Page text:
Sweeping restrictions and even outright abortion bans adopted by states in the year since the landmark Dobbs v. Jackson Women’s Health Organization ruling have had an overwhelmingly negative effect on maternal health care, according to a survey of OBGYNs released Wednesday that provides one of the clearest views yet of how the U.S. Supreme Court decision has affected women’s health care in the United States.

The poll by the health research nonprofit KFF reveals that the Dobbs ruling — which ended federal protection on the right to abortion — affected maternal mortality and how pregnancy-related medical emergencies are managed, precipitated a rise in requests for sterilization and has done much more than restrict abortion access. Many OBGYNs said it has also made their jobs more difficult and legally perilous than before, while leading to worse outcomes for patients.

The findings are the first nationally representative survey of OBGYNs since the Dobbs ruling, after which at least 15 states now ban abortion outright or within a few weeks of conception.

Nearly 7 in 10, or 68 percent of OBGYNs, said the effects of Dobbs have made the management of pregnancy-related medical emergencies worse, while 64 percent said the ruling has worsened pregnancy-related mortality. The poll, conducted between March 17 and May 18, collected responses from a random sample of 569 board-certified OBGYNs across the country who provide sexual and reproductive health care to patients in office-based settings.

The striking responses come as the number of Americans who die while giving birth — or in the weeks after — has been on the rise since 2018, from 658 that year to 1,205 in 2021, according to a March report from the Centers for Disease Control and Prevention. Data from 2022 has not yet been released.

The responses were even grimmer regarding the already stark racial and ethnic inequities in maternal health care: 70 percent of OBGYNs said Dobbs has widened that gap. Black women are already twice as likely to suffer serious complications during pregnancy and are three times as likely to die as women of other races.

Some of the earliest signs of the impact of Dobbs on women’s health were evident within weeks of the ruling. Patients with emergencies such as miscarriages, ectopic pregnancies and other complications were confronted with a maze of delays or denials of care as providers were mired in confusion over swiftly changing restrictions.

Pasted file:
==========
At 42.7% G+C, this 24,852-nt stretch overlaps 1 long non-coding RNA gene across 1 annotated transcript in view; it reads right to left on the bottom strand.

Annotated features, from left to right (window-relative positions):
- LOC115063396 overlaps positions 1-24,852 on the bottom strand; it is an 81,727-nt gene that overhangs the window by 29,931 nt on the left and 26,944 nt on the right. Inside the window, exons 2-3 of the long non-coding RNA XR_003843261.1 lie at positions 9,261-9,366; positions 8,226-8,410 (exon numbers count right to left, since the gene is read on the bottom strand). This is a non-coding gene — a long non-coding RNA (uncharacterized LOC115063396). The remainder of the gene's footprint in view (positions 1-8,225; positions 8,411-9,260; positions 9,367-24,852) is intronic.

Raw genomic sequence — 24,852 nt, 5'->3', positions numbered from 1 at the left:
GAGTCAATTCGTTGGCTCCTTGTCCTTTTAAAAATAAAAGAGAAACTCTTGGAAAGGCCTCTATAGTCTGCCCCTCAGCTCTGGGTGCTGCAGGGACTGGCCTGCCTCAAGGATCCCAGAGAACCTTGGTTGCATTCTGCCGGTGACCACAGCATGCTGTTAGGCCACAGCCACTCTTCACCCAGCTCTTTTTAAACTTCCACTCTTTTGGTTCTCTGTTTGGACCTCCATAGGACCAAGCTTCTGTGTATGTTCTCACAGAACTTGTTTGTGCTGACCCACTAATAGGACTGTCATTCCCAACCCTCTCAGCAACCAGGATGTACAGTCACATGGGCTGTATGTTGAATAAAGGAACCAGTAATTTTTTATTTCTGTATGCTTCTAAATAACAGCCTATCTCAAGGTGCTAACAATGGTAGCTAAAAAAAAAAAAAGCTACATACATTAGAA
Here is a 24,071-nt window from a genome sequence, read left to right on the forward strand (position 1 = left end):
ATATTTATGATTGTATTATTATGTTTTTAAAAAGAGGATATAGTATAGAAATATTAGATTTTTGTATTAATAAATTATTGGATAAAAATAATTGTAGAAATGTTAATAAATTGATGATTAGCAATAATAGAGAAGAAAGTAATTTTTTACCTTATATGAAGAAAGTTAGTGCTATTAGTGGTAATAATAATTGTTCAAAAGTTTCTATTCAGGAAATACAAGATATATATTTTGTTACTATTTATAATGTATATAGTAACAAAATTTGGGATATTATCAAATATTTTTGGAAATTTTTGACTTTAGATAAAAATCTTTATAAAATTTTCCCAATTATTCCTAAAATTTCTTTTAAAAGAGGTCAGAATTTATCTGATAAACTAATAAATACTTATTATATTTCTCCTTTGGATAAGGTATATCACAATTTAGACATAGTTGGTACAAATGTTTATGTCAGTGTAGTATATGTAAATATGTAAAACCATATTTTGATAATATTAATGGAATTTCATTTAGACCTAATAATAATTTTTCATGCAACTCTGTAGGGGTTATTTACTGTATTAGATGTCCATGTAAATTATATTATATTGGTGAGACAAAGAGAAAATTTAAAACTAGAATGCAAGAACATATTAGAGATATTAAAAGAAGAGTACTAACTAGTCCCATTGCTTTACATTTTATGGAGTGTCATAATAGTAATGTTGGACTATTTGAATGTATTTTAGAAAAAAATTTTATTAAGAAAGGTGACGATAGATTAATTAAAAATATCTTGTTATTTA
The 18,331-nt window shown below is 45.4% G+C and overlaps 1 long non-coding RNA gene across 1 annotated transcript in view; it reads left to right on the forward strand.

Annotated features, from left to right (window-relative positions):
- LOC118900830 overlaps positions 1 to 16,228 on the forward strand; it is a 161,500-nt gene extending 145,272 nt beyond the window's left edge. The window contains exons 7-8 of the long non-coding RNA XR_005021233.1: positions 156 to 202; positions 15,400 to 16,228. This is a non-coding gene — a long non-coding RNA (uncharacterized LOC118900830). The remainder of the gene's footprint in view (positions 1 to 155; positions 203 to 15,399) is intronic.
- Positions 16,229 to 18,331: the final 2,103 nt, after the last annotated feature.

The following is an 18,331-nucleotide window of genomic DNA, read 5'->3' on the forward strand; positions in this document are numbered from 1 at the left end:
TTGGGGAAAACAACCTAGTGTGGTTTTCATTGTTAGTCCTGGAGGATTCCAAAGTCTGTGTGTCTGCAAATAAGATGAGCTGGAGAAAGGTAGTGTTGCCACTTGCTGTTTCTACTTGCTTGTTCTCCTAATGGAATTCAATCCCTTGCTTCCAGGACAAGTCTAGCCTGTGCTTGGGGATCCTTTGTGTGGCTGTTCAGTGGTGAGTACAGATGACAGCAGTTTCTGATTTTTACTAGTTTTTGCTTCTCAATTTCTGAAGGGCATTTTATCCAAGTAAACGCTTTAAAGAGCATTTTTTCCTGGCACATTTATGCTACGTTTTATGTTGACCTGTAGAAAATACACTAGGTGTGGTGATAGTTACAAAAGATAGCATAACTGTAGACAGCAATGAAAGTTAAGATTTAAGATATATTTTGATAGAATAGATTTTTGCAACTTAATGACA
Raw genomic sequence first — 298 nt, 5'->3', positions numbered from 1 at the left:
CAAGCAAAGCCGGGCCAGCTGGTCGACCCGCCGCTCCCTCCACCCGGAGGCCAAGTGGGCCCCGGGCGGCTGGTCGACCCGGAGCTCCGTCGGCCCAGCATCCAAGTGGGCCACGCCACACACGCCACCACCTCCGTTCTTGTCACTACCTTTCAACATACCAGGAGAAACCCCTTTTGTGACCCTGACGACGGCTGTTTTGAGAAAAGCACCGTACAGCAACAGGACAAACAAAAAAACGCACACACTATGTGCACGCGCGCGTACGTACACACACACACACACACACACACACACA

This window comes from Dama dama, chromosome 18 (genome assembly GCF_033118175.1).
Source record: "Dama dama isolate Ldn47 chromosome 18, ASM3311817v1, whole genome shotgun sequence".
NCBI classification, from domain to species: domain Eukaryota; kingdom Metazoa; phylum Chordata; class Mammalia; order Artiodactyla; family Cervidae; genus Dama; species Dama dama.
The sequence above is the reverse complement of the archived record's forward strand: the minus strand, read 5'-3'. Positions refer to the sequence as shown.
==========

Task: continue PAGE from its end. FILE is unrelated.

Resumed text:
The Washington Post reported on several such instances last July, including on a Wisconsin woman who experienced an incomplete miscarriage and bled for more than 10 days after emergency room staff refused to remove the fetal tissue amid confusion over restrictions. At a hospital in Kansas City, Mo., administrators temporarily required “pharmacist approval” before dispensing medications used to stop postpartum hemorrhages because those drugs can also be used for abortions.

In the months since, those challenges have not abated. In the KFF poll, 40 percent of OBGYNs in states where abortion is banned said they have personally experienced “constraints on management of miscarriages,” while 37 percent reported constraints on management of pregnancy-related medical emergencies.

Abortion access across swaths of the country receded immediately after the Dobbs ruling, due to “trigger laws” in 13 states, mostly in the South, that immediately banned abortion when Roe v. Wade was struck down. Half of OBGYNs in states that banned abortion or had gestational limits said they had a patient who was unable to get an abortion they sought.